Newmark Security - Underlying Performance Obscured

Over the past year, Newmark Security (LSE:NWT) has been a slow burner for investors with the share price seemingly stuck in a 20% trading range. Despite this, the underlying financial position of the company has improved greatly and that improvement is even more stark on a three-year timescale. Newmark is a UK-based, micro-cap security solutions provider, tackling both the electronic and physical security sectors. Valued at £7.09m, Newmark is far from being overpriced and currently trading at 1.575p, it could offer good upside for investors, based on the current metrics alone.

The technical position for Newmark is an interesting one. The shares have been trapped within the 1.38p - 1.60p range as shown for the past year following a very sharp move up during early 2013. Over the period when volumes were high, that move took the shares up from ~0.90p to ~1.60p. It is therefore understandable for the share price to enter a horizontal range. The recent spike out took the shares to a high of 1.85p, which is a considerable break of the range, so for it to retrace to this extent is certainly a little surprising. Therefore, the price movement over the next couple of weeks will determine the medium-term outlook for the share price.

One issue with Newmark is that its shares can be fairly illiquid. That has not been the case over the last few months though, with a decent spread attainable. In light of the recent results, that spread has narrowed such that it currently is 1.55p - 1.60p. That is a very decent spread indeed for a company of Newmark's size. There are 450m shares in issue and a large proportion of these are tightly held by directors. 29.9% of shares are held by the Chairman and his family, with a further 3.7% held by a non-executive director. A further ~30% of shares are held by Investec and the Reid family (an independent investor who was previously a non-executive director of the company before passing away a few years back). There are a total of ~36m options outstanding so that could prove dilutory in the future (given the less than testing exercise price!), but that is not an issue for now and the potential dilution is less than 10%. Non-executive Rapoport has bought a total of 4m shares over the course of the past year.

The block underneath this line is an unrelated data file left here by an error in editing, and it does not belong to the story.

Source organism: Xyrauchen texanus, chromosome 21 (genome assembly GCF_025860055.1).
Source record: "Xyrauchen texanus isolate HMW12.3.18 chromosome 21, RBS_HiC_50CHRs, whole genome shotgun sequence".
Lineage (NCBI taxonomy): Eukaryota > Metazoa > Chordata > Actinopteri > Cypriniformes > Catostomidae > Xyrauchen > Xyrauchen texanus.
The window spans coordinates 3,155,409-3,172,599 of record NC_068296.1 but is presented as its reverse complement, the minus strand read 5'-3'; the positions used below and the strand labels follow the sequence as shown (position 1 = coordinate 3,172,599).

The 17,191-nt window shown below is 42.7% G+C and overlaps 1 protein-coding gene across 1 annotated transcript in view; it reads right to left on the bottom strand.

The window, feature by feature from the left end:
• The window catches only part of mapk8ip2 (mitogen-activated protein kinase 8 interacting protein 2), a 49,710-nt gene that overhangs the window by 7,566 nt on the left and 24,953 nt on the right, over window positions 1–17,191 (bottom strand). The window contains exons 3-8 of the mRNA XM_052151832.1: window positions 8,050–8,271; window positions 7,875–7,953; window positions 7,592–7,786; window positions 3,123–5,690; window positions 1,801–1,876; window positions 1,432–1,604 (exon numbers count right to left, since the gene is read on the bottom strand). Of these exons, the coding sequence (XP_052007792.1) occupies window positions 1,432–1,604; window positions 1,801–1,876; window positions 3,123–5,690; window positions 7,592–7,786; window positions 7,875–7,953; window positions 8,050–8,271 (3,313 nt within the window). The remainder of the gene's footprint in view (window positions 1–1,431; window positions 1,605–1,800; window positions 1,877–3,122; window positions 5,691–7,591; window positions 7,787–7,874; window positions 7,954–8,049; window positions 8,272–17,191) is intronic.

As commented earlier, Newmark Security is a provider of electronic and physical security systems and has operations separated into these two divisions. Remarkably, the company has been listed on the London Stock Exchange since 1997, yet the price performance to date has been less than stellar to put it mildly. The electronic security division is mainly comprised of Grosvenor Technology. Grosvenor's flagship product is SATEON having upgraded their legacy JANUS system (which had a blue-chip client base including BAE Systems and Morrisons).

SATEON is an access control system which can control a whole array of systems for firms, including door controls, CCTV and fire alarms. Hardware from Newmark is integrated into various building locations that interact with the software in order to provide a fully functional interface. Aside from the interface itself, the USP that Newmark continues to push is that the software does not require installation, and it is a fully browser based tool. That has numerous advantages, one of the most significant being that when the software has an upgrade, only the central server needs upgrading as opposed to each individual computer.

Last year Grosvenor released SATEON 2.6 which allowed for the company to compete in larger project tenders. The following version, 2.6.1, included a multi-tenancy feature and this helped them secure the contract for winning the Gherkin's (building in London) access control. That should prove to be an important reference that they can use to sell their SATEON system to other businesses. Further upgrades to SATEON are planned. The managing director of Grosvenor resigned in September 2013 but ensured it was an orderly handover. Having spent 24 years at the firm, it is probably misplaced to read too deeply into the move.